Feds urged to establish law commission on sentencing reform
Tuesday, November 24, 2020 @ 11:58 AM | By Heather Campbell Pope
|Heather Campbell Pope|
Brooks had dementia at the time of the offence. At trial, doctors for both sides agreed that the dementia affected his frontal lobe, resulting in disinhibition, poor impulse control and executive function deficits. He had no criminal record prior to the murder conviction.
Brooks’ neurocognitive disorder contributed to his criminal behaviour: it was “clear” his dementia contributed to making him dangerous to others, the judge observed at sentencing.
Regarding the penalty, the jury made no recommendation on parole eligibility, while the Crown and defence jointly suggested the minimum parole ineligibility period of 10 years. They acknowledged several aggravating factors, including the brutal nature of the offence but pointed to Brooks’ worsening dementia as a basis for imposing the 10-year minimum.
In January 2017, the judge set Brooks’ parole ineligibility at 10 years. At the time, Brooks was 76 years old and had no family or community support. This effectively meant that he was unlikely to ever be released from prison, the judge said.
For many in society, the killer got what he deserved. He planned the vicious beating, attacking the deceased victim during a shift change and at night when she was likely to be asleep. During the incident, he was carrying a knife and hit another woman with his cane, causing serious injuries. He also attempted to harm a third resident and was only stopped after a difficult struggle with two staff members.
For others, the mandatory minimum sentence is unjust: incarcerating a 76-year-old first-time offender — whose dementia contributed to his crime — is cruel and impractical. Madness is its own punishment, legal scholar Sir William Blackstone noted over 250 years ago, and prisons were never designed to be nursing homes or hospices; they are ill-equipped to provide care for an older person with a progressive, terminal condition with no cure.
The legal and moral dilemmas raised by killers with dementia are not new; they have troubled thinkers for millennia. As medical historians and others have observed, forensic hospitals and prisons have long housed offenders with mental disorders who inhabit the borderland of criminal responsibility.
In modern Canadian criminal law, these individuals do not meet the non-responsibility threshold in s. 16 of the Criminal Code and they possess the necessary mental element for culpability. If found guilty, like Brooks, they can be sent to languish and perhaps die in prison.
Six months after Brooks’ conviction, Parliament passed Canada’s national dementia strategy legislation (National Strategy for Alzheimer's Disease and Other Dementias Act, SC 2017, c 19). The law requires the federal health minister, in co-operation with provincial and territorial partners, to develop and implement a comprehensive national strategy that addresses all aspects of dementia. Two years later, in June 2019, the minister released the plan, titled A Dementia Strategy for Canada: Together We Aspire.
The strategy envisions a society in which all people with dementia are valued, supported and experience an optimal quality of life. All people except those like Brooks. The plan makes no meaningful reference to individuals who enter the criminal justice system due to behavioural symptoms. An appendix mentions Correctional Service Canada’s policy framework on older inmates, but there is no engagement with upstream criminal law issues such as sentencing reform.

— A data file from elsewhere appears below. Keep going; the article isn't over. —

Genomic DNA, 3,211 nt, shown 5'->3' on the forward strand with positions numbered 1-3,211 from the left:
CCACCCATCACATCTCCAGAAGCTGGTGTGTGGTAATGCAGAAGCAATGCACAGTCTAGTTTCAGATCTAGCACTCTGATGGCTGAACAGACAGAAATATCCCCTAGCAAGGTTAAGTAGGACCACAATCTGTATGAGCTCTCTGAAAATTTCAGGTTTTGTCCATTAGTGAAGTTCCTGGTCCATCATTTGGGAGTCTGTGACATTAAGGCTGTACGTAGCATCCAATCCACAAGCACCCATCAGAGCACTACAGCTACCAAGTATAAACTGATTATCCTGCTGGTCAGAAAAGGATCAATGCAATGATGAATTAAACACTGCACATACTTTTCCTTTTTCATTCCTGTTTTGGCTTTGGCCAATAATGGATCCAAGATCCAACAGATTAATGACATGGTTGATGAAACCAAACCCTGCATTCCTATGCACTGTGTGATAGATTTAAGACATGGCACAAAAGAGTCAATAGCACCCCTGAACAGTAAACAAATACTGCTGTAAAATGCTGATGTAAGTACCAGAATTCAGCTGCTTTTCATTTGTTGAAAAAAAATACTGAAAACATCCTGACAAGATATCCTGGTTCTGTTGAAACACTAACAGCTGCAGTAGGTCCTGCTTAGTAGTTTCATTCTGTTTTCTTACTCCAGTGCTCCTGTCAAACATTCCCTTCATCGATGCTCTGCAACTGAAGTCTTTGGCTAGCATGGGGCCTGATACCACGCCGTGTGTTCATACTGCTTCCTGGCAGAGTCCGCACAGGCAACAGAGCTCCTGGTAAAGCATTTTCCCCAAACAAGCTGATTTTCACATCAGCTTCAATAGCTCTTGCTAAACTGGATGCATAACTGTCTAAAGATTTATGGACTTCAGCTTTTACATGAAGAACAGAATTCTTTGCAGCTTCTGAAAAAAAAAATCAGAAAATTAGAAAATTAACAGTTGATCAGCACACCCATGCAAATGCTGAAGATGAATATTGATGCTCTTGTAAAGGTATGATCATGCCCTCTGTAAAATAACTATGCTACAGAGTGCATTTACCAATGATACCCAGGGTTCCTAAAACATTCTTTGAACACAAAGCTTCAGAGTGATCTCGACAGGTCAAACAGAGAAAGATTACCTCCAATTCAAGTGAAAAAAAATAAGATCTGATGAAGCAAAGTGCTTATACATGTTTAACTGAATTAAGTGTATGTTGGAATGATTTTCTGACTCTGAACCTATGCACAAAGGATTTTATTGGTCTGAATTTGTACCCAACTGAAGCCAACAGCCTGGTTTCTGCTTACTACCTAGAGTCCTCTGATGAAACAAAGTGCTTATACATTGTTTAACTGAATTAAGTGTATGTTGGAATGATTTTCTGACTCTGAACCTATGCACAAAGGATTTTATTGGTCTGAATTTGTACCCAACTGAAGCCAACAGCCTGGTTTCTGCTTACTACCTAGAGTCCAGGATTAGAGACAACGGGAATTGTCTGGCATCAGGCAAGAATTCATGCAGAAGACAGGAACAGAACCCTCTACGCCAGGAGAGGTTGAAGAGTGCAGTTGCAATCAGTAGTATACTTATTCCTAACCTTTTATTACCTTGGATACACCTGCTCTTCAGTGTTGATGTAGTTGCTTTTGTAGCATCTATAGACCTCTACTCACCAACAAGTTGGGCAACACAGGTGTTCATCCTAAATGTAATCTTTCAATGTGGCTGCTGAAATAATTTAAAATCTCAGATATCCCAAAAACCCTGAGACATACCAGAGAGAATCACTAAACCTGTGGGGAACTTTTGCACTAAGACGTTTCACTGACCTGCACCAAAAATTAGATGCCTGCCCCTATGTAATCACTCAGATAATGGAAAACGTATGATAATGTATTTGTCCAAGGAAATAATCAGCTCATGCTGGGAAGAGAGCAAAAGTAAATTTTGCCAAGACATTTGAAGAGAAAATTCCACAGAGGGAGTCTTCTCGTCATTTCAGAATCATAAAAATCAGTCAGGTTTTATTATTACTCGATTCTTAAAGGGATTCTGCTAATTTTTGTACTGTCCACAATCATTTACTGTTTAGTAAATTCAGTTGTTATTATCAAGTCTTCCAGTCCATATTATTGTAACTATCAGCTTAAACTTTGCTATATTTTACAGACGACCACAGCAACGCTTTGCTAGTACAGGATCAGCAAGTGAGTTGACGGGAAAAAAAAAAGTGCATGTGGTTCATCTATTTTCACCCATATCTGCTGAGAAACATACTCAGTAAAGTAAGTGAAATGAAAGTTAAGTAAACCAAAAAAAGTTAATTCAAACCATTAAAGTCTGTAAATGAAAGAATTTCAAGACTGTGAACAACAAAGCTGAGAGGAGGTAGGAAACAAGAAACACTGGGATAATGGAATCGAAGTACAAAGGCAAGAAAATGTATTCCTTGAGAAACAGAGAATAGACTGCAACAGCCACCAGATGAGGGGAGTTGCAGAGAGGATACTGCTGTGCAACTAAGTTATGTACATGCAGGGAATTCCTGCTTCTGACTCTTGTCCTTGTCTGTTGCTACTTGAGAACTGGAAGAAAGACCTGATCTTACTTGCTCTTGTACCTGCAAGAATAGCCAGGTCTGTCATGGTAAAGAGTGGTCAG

Last month, the health minister shared her second annual Report to Parliament PDF on Canada’s national dementia strategy. It provides no update on criminal justice reform.
On Nov. 12, Dementia Justice Canada delivered a letter to government expressing concern about this ongoing omission, suggesting it violates the health minister’s legislative obligation to create a comprehensive dementia plan.
To help address this gap, we recommend the establishment of a federal law commission to study sentencing reform — a timely endeavour, as Sen. Kim Pate’s judicial discretion bill is currently before the upper house. Among the possible changes, we suggest the commission examine options like codifying the diminished responsibility defence for killers with dementia and other mental disorders who fall in the grey zone of culpability.
Developed in Scottish common law over 150 years ago, and introduced into English law in 1957, diminished responsibility is a partial defence to murder that reduces the offence to manslaughter, a crime that carries a wide range of sentencing options. Though it attracts much controversary, the verdict allows for the humane desire to temper justice with mercy.
Thankfully, such fatal and otherwise extreme violence by people with dementia is rare. Indeed, it is uncommon for people with dementia to be charged with any offence. If they do come into conflict with the law, it is more likely to be for behaviours such as shoplifting, trespassing, public urination and unwanted sexual advances. In other cases, a person with dementia may be charged with assault, often resulting from agitated behaviour at home or in the community.
But the small number of slayings is not an excuse to ignore the need for law reform; the proper administration of justice demands that our culpable homicide laws can meet the challenges presented by accused persons with dementia whose symptoms contributed to their offending.
To achieve a Canada where all people with dementia are valued and have their rights respected, the national strategy must not leave these justice-involved individuals behind.
Heather Campbell Pope (LLB, LLM) is a former B.C. lawyer and founder of Dementia Justice Canada. Follow her at @SeniorsLaw.
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